INDEEDthe election for the president’s post in the FA of Malaysia (FAM)
on Mar 25 has become as intriguing as its analogue in the political arena.
While former Kelantan FA
president Tan Sri Annuar Musa has confirmed acceptance of his nomination, the
other three — Tunku Mahkota of Johor (TMJ) Tunku Ismail Sultan Ibrahim,
Putrajaya Corporation president and FAM integrity committee chairman Tan Sri
Aseh Che Mat, and Sports Minister Khairy Jamaluddin — have yet to do so.
The deadline for acceptance is
Monday and the final list of contestants is to be announced a week later.
While TMJ seems to be the
choice of 14 affiliates who were granted an audience by Sultan Ibrahim Ibni
Almarhum Sultan Iskandar of Johor, at which they sought his approval of his
son’s candidature, the latter has yet to officially submit his acceptance to
Aseh and Khairy, too, have not
submitted their acceptance forms. This has caused much guessing as to what is
One person who could well play
‘kingmaker’ in the polls is current secretary-general Datuk Hamidin Mohd Amin.
It is learnt Hamidin, who has
been nominated for deputy president, is withdrawing.
If that happens, a role for him
as strategist comes into play, as he is expected to be retained as
secretary-general by the new president who takes over from the incumbent, the
Regent of Pahang, Tengku Abdullah Sultan Ahmad Shah, who is stepping down.
Hamidin enjoys strong support
from the affilliates and is poised to play an influential role in the polls.
Although 14 affiliates — Sabah,
Sarawak, Selangor, Kuala Lumpur, Terengganu, Kedah, Perlis, Armed Forces,
Malacca, Johor, Malaysian Malays Football Association, Malaysian Chinese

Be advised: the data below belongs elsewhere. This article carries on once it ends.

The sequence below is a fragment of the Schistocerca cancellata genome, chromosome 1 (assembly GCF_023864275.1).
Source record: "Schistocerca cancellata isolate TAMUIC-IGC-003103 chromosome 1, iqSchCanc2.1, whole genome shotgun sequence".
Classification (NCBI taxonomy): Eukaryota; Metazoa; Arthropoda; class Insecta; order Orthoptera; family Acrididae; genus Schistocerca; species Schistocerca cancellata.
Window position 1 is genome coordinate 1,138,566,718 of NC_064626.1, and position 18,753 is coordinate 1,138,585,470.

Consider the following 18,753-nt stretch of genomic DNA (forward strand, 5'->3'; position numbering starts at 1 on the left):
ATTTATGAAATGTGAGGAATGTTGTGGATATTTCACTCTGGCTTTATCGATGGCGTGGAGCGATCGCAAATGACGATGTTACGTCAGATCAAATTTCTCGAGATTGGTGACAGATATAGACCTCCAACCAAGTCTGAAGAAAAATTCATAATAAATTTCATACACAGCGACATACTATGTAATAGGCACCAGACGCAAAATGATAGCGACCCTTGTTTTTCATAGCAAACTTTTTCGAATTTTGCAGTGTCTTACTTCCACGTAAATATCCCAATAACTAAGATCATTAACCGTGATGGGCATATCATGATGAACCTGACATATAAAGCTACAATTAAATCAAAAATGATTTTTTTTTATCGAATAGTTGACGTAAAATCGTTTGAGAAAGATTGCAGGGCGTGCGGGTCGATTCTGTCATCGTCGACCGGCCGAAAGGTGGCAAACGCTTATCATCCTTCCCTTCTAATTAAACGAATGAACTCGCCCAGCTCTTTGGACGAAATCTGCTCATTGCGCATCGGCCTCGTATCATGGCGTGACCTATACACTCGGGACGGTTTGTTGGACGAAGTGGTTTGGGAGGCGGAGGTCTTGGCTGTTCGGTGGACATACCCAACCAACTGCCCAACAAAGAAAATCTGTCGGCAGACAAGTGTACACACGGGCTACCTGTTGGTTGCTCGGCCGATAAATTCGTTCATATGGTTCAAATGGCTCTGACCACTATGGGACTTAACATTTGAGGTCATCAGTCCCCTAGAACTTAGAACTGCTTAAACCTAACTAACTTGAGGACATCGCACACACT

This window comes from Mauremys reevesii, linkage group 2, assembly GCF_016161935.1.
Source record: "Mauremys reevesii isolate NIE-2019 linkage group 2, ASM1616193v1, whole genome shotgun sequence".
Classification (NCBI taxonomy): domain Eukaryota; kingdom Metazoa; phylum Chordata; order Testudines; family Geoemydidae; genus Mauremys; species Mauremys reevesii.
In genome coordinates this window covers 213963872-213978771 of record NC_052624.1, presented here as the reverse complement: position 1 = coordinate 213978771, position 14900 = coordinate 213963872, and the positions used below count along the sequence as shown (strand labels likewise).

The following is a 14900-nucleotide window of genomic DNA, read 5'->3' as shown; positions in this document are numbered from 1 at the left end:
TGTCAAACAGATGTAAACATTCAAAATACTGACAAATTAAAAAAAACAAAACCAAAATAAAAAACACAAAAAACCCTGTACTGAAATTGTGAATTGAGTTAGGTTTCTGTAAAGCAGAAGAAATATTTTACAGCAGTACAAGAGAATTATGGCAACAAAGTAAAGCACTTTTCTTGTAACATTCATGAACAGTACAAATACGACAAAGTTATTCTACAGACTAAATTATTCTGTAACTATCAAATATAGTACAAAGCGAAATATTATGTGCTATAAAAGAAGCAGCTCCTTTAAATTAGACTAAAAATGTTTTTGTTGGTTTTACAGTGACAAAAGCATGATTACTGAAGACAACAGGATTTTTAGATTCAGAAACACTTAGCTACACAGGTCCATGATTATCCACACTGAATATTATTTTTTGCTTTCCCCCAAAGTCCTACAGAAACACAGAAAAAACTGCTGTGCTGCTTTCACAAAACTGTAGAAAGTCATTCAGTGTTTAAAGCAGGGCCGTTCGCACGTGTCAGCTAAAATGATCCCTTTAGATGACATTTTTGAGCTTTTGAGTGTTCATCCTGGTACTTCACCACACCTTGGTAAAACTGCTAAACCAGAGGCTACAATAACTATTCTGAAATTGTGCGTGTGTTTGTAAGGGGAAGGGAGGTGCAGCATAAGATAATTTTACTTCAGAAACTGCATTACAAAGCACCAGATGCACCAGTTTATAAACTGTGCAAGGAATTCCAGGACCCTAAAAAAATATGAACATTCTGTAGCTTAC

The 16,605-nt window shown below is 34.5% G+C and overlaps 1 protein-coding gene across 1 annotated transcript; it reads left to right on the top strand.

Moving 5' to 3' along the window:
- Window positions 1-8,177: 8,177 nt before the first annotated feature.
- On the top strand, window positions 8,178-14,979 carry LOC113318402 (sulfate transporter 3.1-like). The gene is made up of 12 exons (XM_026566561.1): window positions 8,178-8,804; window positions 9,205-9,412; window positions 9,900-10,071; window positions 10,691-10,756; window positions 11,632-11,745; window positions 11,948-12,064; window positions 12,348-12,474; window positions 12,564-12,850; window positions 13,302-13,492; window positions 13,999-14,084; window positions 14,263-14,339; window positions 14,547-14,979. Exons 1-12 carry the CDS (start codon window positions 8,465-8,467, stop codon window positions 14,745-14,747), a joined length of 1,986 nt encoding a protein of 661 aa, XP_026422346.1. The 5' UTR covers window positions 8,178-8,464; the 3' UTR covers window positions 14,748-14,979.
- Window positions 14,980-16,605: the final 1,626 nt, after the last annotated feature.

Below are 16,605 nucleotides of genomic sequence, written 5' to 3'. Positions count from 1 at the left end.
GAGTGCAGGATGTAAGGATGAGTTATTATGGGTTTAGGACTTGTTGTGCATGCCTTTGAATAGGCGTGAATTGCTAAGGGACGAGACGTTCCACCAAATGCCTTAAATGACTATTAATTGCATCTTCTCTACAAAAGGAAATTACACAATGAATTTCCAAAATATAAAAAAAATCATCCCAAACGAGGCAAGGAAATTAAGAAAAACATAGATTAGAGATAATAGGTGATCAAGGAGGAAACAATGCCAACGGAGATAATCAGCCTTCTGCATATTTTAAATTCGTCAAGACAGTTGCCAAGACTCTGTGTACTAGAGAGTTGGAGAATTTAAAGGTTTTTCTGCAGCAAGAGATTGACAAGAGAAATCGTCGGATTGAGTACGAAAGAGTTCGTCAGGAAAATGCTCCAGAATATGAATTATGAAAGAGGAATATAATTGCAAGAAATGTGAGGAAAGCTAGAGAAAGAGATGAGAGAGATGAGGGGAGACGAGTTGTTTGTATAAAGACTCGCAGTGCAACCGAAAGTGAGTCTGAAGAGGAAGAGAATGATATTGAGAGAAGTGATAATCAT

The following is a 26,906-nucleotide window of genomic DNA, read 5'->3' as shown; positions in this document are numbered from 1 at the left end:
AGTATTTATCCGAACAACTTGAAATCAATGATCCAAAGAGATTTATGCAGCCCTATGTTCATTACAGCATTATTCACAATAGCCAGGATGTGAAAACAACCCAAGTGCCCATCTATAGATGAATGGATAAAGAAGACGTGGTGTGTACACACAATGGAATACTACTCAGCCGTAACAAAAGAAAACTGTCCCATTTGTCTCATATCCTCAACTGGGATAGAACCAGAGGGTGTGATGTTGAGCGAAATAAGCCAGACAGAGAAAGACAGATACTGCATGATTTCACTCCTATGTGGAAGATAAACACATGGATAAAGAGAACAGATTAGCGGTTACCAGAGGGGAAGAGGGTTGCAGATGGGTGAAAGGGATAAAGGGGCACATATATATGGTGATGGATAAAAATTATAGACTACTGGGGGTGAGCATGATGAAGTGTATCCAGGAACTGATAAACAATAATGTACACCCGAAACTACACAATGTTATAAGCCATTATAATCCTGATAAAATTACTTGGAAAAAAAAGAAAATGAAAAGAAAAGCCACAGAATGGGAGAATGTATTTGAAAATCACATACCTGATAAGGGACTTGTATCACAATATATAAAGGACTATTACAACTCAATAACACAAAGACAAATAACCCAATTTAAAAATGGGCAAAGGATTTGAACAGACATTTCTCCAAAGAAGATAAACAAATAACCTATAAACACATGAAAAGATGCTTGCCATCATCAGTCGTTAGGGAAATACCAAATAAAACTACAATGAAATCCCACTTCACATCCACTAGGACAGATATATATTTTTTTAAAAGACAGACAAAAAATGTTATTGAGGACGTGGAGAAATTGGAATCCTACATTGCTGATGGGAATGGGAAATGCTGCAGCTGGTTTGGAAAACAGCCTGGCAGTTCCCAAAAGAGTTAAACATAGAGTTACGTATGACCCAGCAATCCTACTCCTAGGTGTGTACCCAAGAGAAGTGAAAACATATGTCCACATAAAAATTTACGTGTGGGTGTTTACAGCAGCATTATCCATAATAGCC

Football Association, Malaysian Indian Sports Council and Malaysian Coaches Association
— have shown support for TMJ, in FAM’s politics what is apparent is not
necessarily what really pans out.
Last minute switches of
allegiance are common as history has demonstrated.
Six of FAM’s 20 affiliates did
not attend the gathering in Johor, namely Negri Sembilan, Kelantan, Perak,
Police, Penang and Pahang.
Does that mean they do not
This is where Hamidin could
play a key role with the camp he backs.
While several scenarios are
being sketched out, an antidote for this head-twirling maneuvering was put
forth by Professor Emeritus Datuk Dr. A.E. Delilkan, a respected figure in
Malaysian cricket and the medical profession.
He summarised his advice on
sports administration in general and sports leadership as follows:
Bring meritocracy as a basis
for selection of sportsmen/women to represent the nation.
players should organise and run the game and not influential
Delilkan’s leadership formula
for national sports associations is as follows:
For president: A respected
national figure, a national leader — from royalty, politics, or philanthropy.
Purpose of the president: to
The president should not be
involved in the running of the game, for example, in the selection of
coaches/trainers or players to represent the country
should be two sub-divisions for officials:
Administrative chief or CEO (preferably a business personality)
•To run all business aspects (funding, sponsorship)
•To run organisation of sports meetings/tournaments
•Should not be involved in the running of the game (selection etc)
Director/coordinator of the game/sport
•Independent decision makers (no connection with influential
personalities who might not know which end of the bat/racquet to hold or are
more adept at making a racket of situations for their personal agendas.
•A former sports icon (preferably a former national player/former
foreign sports icon second choice)
•In charge of and responsible for selection of players to represent
the country, oversee selection committee comprising former national/state
•To ensure player selection based on meritocracy, oversee coaching,
training, management, development programmes to maintain and improve the game. Indeed
food for thought but how many NSA’s will take heed of his advice?